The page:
Man mak­ing amends sets giv­ing in mo­tion

Winnipeg Free Press - Section G - - HOMES - By Todd Lewys

THIS be­ing the age of elec­tronic mail, tra­di­tional let­ter mail has almost be­come an af­ter­thought. And with most cor­re­spon­dence be­ing done through emails, hand-writ­ten let­ters are a rar­ity th­ese days. It seems the only items that ar­rive in our mail­boxes via the post of­fice are bills, ads and (sigh) just out­right junk. Which is why Chris­tine Friesen, cus­tomer re­la­tions man­ager at Qual­ico Homes, was in­trigued when she re­cently re­ceived a let­ter that con­tained a hand-writ­ten note and — much to her sur­prise — a cheque, of all things. “I was quite taken aback,” she said. “Pretty much all the let­ters I re­ceive are from peo­ple about war­ranties and other con­cerns they might have with their homes, but not this par­tic­u­lar one. I don’t nor­mally re­ceive hand-writ­ten let­ters. And I don’t think I’ve ever re­ceived one that had a cheque in it.” Qual­ico’s man­ager of sin­gle-fam­ily homes, Derek MacDon­ald, said the let­ter quickly made the rounds at Qual­ico’s head of­fice. “Chris­tine showed it to me, we showed it to up­per man­age­ment,” he said. “Ev­ery­one was blown away by the story be­hind the cheque, to say the least.” Turns out the man who penned the let­ter had stolen lum­ber from a Qual­ico job site about 10 years ago. For what­ever rea­son, he felt com­pelled to make amends for his wrong­ful ac­tions, and had writ­ten Qual­ico to come clean — and pay them back for the lum­ber he had so wrong­fully taken. “What this man did goes so above and beyond what he had to do,” said Friesen. “Not only was the let­ter neatly writ­ten, but he sent us a cheque for $800 as com­pen­sa­tion for the lum­ber he’d stolen. It was just a great thing for him to have taken the time, and thought, to do.” Next came the is­sue about what should be done with the money, said MacDon­ald. “We spoke with the pow­ers that be here at Qual­ico, and ev­ery­one felt that cash­ing the cheque just wouldn’t be right,” he said. “So we col­lec­tively made a decision to take the $800 and pay it for­ward.” Not only did Qual­ico pay the money for­ward, but they ac­tu­ally dou­bled it, he added. “Man­age­ment at Qual­ico de­cided to match the amount so we could re­ally pay the $800 for­ward in a mean­ing­ful way. The man didn’t have to hand write a let­ter and in­clude a cheque for more than he took. Ev­ery­one felt that if it was im­por­tant enough to him to do, the only real ac­tion was to match the do­na­tion and give the $1,600 to some­one who could re­ally use it.” Even­tu­ally, it was de­ter­mined Win­nipeg­based Dream Fac­tory, an or­ga­ni­za­tion that brings dreams to life for kids who are bat­tling life-threat­en­ing ill­nesses, would be the re­cip­i­ent. “It just seemed fit­ting to do­nate the money to help the Dream Fac­tory make a child’s wish come true,” MacDon­ald said. “Get­ting the let­ter and find­ing the cheque en­closed made ev­ery­one’s day here at Qual­ico. We all just hope that pay­ing the money for­ward and then-some will make a child’s day. It’s just us do­ing our small part to jump on a good deed and pay it for­ward.” As for the man who sent the let­ter and cheque? “We sent him a let­ter to let him know what his ac­tions brought for­ward,” he said. “He didn’t have to re­deem him­self, but he did. His ac­tions were re­ally ap­pre­ci­ated, and our hope is that a child with a dream will be the ben­e­fi­ciary of his kind ges­ture.” Friesen said those ac­tions fig­ure to have a huge im­pact. “It re­stores your faith in peo­ple,” she said. “It was just such a nice thing to do. It would have been easy for the man to for­get about it. But he didn’t, and now his ac­tions, with a lit­tle help from us, will have helped make a child’s dream come true.”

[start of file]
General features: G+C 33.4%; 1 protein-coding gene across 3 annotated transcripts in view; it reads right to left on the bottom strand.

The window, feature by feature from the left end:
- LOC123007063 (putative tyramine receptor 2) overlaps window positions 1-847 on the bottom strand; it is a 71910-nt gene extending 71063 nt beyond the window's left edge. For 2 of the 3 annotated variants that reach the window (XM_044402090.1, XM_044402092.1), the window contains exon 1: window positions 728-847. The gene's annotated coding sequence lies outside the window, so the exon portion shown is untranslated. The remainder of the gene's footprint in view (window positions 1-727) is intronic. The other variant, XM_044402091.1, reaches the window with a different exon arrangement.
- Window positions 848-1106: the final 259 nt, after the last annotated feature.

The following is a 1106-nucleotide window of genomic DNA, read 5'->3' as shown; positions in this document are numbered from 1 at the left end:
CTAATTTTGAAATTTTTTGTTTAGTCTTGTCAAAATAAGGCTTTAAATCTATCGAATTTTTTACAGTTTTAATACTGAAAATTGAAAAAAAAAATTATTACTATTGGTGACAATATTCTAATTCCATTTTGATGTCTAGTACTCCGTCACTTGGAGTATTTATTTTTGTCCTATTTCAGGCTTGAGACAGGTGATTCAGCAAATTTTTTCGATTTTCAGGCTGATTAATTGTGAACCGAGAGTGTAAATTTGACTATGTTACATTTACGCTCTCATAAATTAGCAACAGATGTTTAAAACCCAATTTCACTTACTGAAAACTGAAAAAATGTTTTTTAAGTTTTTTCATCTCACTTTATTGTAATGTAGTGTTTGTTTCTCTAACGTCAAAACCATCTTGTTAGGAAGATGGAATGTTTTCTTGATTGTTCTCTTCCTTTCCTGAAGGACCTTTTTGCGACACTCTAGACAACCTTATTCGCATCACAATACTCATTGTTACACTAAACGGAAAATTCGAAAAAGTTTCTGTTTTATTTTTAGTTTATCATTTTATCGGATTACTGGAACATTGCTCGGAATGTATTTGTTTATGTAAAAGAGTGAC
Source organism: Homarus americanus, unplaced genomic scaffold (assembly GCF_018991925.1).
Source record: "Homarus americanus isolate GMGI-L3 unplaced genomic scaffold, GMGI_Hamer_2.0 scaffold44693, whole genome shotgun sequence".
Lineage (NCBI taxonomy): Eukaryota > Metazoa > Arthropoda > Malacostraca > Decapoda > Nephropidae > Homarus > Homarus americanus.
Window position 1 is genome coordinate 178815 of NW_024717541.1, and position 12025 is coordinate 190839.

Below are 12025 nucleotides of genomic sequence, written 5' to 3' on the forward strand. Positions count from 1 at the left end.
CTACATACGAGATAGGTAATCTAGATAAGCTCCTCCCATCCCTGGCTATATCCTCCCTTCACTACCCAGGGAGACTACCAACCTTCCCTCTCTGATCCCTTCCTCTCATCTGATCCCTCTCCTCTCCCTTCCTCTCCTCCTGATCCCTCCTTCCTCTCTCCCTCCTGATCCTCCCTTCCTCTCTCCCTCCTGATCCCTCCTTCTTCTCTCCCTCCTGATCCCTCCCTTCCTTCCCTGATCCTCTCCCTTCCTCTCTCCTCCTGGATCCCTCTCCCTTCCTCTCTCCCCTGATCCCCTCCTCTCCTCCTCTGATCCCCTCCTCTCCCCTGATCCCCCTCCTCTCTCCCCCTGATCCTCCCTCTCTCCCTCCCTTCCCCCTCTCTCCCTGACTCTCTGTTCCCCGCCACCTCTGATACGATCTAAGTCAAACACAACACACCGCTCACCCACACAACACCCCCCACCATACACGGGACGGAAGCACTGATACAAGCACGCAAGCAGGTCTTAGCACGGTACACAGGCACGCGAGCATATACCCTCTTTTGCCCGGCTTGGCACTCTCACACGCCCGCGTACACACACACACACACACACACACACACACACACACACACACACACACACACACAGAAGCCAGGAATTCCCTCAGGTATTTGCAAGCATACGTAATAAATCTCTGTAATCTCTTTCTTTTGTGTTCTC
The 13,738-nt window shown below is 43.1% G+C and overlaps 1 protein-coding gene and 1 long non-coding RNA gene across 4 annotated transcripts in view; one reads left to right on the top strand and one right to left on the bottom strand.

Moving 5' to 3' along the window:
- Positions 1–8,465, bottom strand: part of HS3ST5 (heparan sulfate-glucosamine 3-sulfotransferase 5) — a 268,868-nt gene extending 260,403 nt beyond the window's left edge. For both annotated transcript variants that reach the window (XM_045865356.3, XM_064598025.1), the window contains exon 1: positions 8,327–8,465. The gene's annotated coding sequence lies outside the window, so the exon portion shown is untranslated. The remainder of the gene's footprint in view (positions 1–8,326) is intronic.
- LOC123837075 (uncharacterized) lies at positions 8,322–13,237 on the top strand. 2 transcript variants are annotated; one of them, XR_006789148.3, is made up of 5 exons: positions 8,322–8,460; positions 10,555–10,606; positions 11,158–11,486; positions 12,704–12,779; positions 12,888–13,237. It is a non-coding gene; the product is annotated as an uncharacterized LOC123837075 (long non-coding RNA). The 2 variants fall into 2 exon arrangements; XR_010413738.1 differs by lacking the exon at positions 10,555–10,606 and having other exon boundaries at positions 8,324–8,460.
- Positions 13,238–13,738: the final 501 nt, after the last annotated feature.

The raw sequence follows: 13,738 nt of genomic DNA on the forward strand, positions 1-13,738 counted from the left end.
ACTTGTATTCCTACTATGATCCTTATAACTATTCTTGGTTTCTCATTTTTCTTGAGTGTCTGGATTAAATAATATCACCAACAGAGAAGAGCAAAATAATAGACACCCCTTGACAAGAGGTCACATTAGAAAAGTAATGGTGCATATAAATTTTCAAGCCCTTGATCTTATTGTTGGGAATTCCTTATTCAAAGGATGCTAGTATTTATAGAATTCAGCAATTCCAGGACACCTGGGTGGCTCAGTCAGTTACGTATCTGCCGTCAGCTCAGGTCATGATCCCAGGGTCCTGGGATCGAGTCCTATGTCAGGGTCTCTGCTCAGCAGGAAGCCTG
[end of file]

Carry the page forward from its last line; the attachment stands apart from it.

Chris­tine Friesen, Qual­ico’s cus­tomer re­la­tions man­ager, holds the hand-writ­ten let­ter that ac­com­pa­nied an $800 cheque sent in by a man who’d

stolen lum­ber from Qual­ico a decade ago.

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